At the beginning of this week I had planned to start writing about Redwood City’s “Gatekeeper Process,” in which the city will look at nine or ten possible project proposals (all but one of which have yet to be formally submitted) for use as a guide to a review and possible amendment of the city’s General Plan. Together the projects in those proposals, if built, could have as large an impact on the city as the many projects that were built as a result of the city’s Downtown Precise Plan, and so are well worth discussing. But we have time for those discussions. As I said, only one of the projects (505 E. Bayshore) has even been submitted to the city in a formal way. So although I’ll be writing about the Gatekeeper Process in a future post or two, I’m going to wait until the City Council has had its first meeting on the subject, which will occur next Monday, August 10, at 7 p.m. And in the meantime, if you don’t want to wait, I wrote about the topic in my regular column in the Opinion section of this weekend’s Daily Journal. But this week as I walked downtown I kept finding things that seemed of more immediate import. Thus, this column is focused on a number of recent changes in downtown Redwood City.
I don’t know about you, but I’d been secretly hoping that San Mateo County would somehow manage to avoid being put onto the state’s COVID-19 watch list. Unfortunately, we were not able to, and so we now find ourselves living under the more restricted set of rules that our neighbors had been experiencing. Fortunately, many of our restaurants had already gotten used to operating outside, so perhaps this time it won’t be so much of a jolt. But not everything is roses and rainbows. For one, Nam Vietnamese Brasserie has decided to “temporarily close during these unprecedented times.” Personally I’ll cling to the word “temporarily” along with the additional words on their website that state that “we look forward to sharing our cuisine and culture with you once again.” Hopefully that’ll be soon…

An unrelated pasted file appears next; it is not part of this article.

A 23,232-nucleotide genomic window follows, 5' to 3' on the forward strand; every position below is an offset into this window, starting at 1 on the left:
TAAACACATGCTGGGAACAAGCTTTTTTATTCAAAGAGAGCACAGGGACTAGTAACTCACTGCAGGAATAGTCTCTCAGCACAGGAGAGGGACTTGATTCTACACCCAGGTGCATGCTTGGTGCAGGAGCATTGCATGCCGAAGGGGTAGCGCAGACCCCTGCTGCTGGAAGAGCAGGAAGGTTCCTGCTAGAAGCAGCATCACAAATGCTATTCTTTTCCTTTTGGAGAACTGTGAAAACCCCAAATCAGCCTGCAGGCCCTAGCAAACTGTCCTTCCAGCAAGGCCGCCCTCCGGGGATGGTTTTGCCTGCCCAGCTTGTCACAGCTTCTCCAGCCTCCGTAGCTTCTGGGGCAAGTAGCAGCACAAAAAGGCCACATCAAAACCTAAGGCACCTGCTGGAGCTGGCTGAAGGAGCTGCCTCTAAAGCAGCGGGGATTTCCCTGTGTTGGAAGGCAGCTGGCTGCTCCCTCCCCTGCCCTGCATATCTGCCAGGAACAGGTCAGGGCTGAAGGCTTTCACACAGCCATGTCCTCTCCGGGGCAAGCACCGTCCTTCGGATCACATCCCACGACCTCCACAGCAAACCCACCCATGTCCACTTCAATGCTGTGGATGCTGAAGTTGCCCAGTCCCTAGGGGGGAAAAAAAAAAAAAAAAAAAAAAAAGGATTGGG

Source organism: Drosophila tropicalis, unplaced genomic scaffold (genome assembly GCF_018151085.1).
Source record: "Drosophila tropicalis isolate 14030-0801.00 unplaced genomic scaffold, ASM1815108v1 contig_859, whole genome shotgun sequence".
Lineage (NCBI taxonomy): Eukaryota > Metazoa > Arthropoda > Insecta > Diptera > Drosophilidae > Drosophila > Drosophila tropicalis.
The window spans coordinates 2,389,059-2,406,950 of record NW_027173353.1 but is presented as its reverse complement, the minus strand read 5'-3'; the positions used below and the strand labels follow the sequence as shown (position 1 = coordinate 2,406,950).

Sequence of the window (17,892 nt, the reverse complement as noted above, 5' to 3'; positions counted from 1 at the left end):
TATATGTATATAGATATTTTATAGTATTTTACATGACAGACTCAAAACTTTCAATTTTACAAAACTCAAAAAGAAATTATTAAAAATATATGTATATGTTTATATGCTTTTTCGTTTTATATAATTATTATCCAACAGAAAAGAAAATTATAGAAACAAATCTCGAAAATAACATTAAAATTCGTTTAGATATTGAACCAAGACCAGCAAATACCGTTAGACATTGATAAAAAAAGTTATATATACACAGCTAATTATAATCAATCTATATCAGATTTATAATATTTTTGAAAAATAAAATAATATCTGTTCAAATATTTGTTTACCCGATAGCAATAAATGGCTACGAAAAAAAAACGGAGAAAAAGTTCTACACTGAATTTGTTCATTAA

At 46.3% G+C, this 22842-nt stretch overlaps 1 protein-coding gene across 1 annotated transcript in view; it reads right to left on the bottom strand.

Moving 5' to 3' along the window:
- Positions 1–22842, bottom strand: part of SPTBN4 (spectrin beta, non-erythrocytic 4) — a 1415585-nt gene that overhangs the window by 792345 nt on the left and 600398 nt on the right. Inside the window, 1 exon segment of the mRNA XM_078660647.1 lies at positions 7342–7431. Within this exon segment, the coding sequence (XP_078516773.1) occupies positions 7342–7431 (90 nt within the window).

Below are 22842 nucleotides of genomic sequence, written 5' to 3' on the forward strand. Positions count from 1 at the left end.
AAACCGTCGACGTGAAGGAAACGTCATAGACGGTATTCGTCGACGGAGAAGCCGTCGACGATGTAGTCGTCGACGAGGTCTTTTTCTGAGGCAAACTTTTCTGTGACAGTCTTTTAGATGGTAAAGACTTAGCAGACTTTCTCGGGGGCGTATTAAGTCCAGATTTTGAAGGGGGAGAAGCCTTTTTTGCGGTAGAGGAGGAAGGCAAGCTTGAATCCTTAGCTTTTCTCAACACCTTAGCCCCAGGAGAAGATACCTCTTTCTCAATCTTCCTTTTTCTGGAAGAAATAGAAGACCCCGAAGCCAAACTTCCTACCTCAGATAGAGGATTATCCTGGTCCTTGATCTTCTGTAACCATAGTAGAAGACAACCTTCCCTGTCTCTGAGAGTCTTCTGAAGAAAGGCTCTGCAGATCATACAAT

Along these same lines, Ghostwood Beer (at 965 Brewster St.) has announced on both Instagram and Facebook that they’ll be closing their taproom at the end of August. Although this closure appears to be permanent, here, too, there is a bit of a bright side: while their tasting room is closing, they plan to continue brewing beer at their brewery (1757 E. Bayshore Rd.) and will be offering to-go growler fills out there starting in September. For the remainder of this month, though, their Brewster Street tasting room will be open from 2 p.m. to 8 p.m. every day for outdoor seating and to-go fills. So if you enjoy (or have yet to try) their product, you’ve got a couple of weeks left to check them out.